Leaders have responded to the notion of a Kurdish Independence referendum, with Turkey’s president Recep Tayyip Erdogan leading the charge against the vote, saying it will only lead to further instability in an already vulnerable region.
Speaking at the United Nations General Assembly in New York, Erdogan said new conflicts must be avoided at all costs.
He said: “We hereby call on the Iraqi Kurdish Regional Government to abort the initiative they have launched in that direction.
“Ignoring the clear and determined stance of Turkey on this matter may lead to a process that shall deprive the Iraqi Kurdish Regional Government even the opportunities they currently enjoy.”
“New crises in the region, such as bids for independence, could spark new conflicts and must therefore be avoided at all costs … We urge Iraq’s Kurdish Regional Government to abort the steps they have taken in that direction,” he continued.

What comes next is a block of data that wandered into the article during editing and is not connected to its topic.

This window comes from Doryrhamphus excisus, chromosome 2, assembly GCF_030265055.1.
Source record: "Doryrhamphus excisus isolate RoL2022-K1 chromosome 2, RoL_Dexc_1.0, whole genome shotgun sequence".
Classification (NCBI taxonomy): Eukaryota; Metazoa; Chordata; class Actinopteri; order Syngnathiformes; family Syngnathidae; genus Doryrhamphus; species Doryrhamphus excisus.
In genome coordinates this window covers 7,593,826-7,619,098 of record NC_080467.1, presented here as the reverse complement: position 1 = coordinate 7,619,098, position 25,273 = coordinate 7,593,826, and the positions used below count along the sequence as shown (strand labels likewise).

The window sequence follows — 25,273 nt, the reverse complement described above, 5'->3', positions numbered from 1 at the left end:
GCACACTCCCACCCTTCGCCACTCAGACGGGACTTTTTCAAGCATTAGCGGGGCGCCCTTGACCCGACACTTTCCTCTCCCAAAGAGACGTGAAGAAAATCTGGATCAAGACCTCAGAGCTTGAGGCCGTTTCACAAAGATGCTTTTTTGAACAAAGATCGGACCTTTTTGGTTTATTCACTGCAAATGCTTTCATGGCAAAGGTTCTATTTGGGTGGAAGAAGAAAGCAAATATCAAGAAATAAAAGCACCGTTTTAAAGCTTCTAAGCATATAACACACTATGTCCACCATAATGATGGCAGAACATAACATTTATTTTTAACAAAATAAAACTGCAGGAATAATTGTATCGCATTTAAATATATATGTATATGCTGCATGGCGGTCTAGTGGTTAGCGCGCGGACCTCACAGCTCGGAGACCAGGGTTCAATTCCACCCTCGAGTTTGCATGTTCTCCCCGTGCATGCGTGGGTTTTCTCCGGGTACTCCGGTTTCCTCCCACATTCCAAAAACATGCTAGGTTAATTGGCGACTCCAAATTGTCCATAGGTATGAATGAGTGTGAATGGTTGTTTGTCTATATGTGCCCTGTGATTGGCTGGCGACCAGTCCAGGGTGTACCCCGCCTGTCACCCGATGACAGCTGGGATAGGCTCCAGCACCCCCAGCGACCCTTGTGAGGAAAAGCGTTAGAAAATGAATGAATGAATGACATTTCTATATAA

With many Kurds in favour of independence, the vote has stoked tensions in the Iraqi city of Kirkuk, long claimed by both Kurds and Arabs since oil was discovered there in the 1930s.
Kirkuk Governer Najmaddin Kareem said: “As opposed to Iraq, Kurdistan has actually proven that it has always respected the rights of all communities. Go to the Kurdistan region, they have schools there for the Turkmens, for the Christians, for the Arabs.”
Those in favour of Kurdish independence point to the relative stability in the region, in contrast to Baghdad where suicide bombings are frequent.
However, with the vote due to be held on September the 25th and many are worried that tensions may lead to clashes.